Go to Contents Go to Navigation

(EDITORIAL from The Korea Herald on Feb. 8)

All Headlines 07:09 February 08, 2017

Face-to-face questioning
Park should face special prosecutors' inquiry without conditions

Special prosecutors reportedly plan to question President Park Geun-hye face-to-face later this week about the influence-peddling scandal involving her and her confidante Choi Soon-sil. Local news outlets said the Blue House is likely to let them question Park in private on its premises.

But the public cannot put aside doubts that she may change her mind at the last minute or that she may keep making excuses if she does face questioning. She went back on her promise to let prosecutors question her about the scandal before special prosecutors took over the case. Special prosecutors were blocked from entering the Blue House last week to search and seize materials needed for the investigation. She has not appeared in the Constitutional Court trying her impeachment. She explained herself unilaterally in apology statements, a meeting with reporters and an interview with an internet news outlet.

The face-to-face questioning by special prosecutors may be the last chance for Park to testify about the scandal which led the parliament to impeach her. She should face the questioning without conditions and answer questions faithfully. She should buttress her pleas of innocence with irrefutable evidence.

The questions are expected to focus on charges that she was involved in extorting funds from businesses to set up foundations controlled by Choi, that she pressured Samsung Electronics to provide money to Choi, and that she instructed her aides to blacklist artists who are dissatisfied with the government.

Park recently submitted to the Constitutional Court her written statement denying all impeachment charges against her. It was her first formal statement related to her impeachment. She claimed that she had not been aware of Choi interfering in personnel matters, that she took appropriate procedures in what the investigators found unfair adverse personnel actions against some government officials, that she only leaked her speeches and that she was not directly involved in establishing the foundations.

Investigation findings disprove Park's claims. And yet Park has consistently dismissed them, saying that someone plotted against her or that she did not know Choi had peddled power for profit even though she has known Choi for 40 years.

In connection with the Choi and blacklist scandals, her former secretary, senior secretary, chief secretary, minister of culture and vice minister of culture are being investigated in detention. Some of them confessed to wrongdoings as Park had instructed. Park should feel a sense of responsibility as the president who oversaw them. Did the buck stop at her aides?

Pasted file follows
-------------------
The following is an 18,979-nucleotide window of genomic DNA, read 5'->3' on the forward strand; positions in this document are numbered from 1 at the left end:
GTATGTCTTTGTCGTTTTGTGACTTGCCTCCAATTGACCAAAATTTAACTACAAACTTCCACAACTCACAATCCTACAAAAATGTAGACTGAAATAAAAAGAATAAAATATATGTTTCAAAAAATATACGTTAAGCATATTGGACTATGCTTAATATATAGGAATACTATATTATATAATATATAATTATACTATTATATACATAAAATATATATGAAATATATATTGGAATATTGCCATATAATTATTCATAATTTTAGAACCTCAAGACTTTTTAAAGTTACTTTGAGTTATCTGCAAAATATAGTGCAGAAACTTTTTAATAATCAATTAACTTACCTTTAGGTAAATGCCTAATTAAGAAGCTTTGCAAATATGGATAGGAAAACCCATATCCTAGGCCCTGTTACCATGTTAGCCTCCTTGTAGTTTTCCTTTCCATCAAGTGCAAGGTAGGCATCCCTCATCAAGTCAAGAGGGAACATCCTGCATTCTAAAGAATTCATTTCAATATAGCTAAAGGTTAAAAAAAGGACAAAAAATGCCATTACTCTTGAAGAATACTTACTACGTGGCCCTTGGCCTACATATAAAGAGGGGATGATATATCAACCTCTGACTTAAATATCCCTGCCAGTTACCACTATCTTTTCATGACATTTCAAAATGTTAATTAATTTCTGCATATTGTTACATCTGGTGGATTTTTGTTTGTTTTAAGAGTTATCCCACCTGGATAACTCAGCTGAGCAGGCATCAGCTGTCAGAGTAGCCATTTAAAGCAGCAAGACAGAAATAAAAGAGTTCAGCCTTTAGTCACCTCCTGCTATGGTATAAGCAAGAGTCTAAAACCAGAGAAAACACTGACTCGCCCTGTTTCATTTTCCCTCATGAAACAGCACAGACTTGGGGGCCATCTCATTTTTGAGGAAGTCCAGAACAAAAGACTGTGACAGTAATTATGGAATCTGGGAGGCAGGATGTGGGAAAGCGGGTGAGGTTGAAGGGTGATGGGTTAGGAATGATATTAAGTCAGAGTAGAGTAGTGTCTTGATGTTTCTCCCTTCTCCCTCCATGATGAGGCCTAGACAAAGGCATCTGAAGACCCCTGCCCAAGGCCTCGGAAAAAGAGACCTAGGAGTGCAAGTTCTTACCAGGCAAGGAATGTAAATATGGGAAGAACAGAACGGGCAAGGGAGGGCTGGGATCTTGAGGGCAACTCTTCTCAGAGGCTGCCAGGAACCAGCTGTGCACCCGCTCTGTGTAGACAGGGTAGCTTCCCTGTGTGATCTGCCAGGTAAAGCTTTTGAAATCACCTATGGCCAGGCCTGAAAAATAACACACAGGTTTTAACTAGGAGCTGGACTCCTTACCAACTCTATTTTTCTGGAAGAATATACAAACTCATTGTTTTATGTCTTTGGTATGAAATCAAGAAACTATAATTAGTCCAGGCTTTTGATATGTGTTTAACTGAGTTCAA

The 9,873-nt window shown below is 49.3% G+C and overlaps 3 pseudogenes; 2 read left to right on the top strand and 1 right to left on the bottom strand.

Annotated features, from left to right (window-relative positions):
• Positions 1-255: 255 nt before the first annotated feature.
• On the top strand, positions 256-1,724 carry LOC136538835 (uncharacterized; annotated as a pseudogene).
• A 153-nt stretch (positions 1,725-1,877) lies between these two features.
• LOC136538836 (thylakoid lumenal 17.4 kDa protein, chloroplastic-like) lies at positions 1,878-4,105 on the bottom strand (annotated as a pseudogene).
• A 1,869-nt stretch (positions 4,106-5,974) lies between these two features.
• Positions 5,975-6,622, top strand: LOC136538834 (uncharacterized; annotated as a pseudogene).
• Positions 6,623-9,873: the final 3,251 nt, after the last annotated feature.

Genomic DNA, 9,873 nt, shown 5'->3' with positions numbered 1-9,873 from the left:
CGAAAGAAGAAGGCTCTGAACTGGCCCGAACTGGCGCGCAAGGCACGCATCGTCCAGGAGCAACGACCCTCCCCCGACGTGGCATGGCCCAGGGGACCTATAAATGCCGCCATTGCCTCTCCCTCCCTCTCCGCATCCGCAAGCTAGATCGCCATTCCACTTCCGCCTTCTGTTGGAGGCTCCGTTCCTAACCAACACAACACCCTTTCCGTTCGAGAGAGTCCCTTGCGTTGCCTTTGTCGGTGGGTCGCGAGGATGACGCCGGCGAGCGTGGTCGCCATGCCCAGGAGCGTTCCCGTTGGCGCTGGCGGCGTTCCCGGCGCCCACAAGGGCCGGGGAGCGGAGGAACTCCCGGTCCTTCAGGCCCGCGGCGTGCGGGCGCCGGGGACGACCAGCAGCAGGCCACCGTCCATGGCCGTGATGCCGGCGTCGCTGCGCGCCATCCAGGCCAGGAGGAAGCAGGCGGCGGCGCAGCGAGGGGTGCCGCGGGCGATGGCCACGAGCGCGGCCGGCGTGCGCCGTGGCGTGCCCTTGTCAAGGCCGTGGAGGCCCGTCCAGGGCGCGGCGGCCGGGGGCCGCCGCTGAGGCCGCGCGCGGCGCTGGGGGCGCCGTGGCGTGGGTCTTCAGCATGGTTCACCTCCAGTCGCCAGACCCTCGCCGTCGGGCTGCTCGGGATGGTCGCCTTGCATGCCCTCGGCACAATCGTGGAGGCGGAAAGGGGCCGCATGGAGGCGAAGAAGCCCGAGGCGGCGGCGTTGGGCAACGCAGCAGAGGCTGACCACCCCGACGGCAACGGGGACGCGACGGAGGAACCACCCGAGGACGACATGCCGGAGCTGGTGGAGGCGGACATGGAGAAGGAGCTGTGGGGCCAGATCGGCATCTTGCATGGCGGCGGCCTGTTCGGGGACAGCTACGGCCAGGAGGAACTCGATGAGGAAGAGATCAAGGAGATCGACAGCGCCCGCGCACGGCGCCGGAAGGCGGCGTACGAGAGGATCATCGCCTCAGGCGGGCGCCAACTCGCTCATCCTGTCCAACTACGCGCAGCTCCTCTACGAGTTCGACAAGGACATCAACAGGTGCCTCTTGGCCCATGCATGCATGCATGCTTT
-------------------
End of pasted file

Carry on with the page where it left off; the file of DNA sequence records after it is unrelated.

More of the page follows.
In order to find the truth and prevent such a national disgrace, Park should not only face the questioning, but cooperate with special prosecutors' efforts to obtain materials from Cheong Wa Dae. Its blockade of their entry for a search gives the impression that there is something to hide.

The special prosecutors on Monday hinted that they might not attempt again to search Cheong Wa Dae, considering its objection and because what they want is to obtain materials rather than to enter Cheong Wa Dae to search it. They said they were considering receiving whatever materials Cheong Wa Dae will volunteer to provide. They seem to have taken a step back on the Cheong Wa Dae search. Normally, a search and seizure under warrant is a necessary procedure to further an investigation.

A search and seizure warrant itself is as good as the law in a law-governed state. Cheong Wa Dae is not an absolute sanctum, at least in relation to the Choi scandal. It is the epicenter of the scandal.

The special prosecutors believe Cheong Wa Dae has many materials related to the scandal. They recently found that 39 datebooks belonging to An Chong-bum, former senior presidential secretary for economic affairs now in detention, had been in Cheong Wa Dae until one of his aides handed the evidence to the special prosecutors. An is said to have jotted down Park's instructions on the datebooks. Reportedly, An had the datebooks moved to Cheong Wa Dae, a place difficult to search.

The results of special prosecutors' investigations will likely have much influence on the Constitutional Court's decision on the impeachment, which is expected to come before March 13 when one of the eight justices is to retire. Protests for and against the impeachment are getting tense, and clashes between them are feared to erupt after the court decision to either uphold or reject the impeachment. Its decision will leave many aftereffects. Given the gravity of the situation, Park should face the questioning and tell the truth.
(END)

HOME TOP
Send Feedback
How can we improve?
Thanks for your feedback!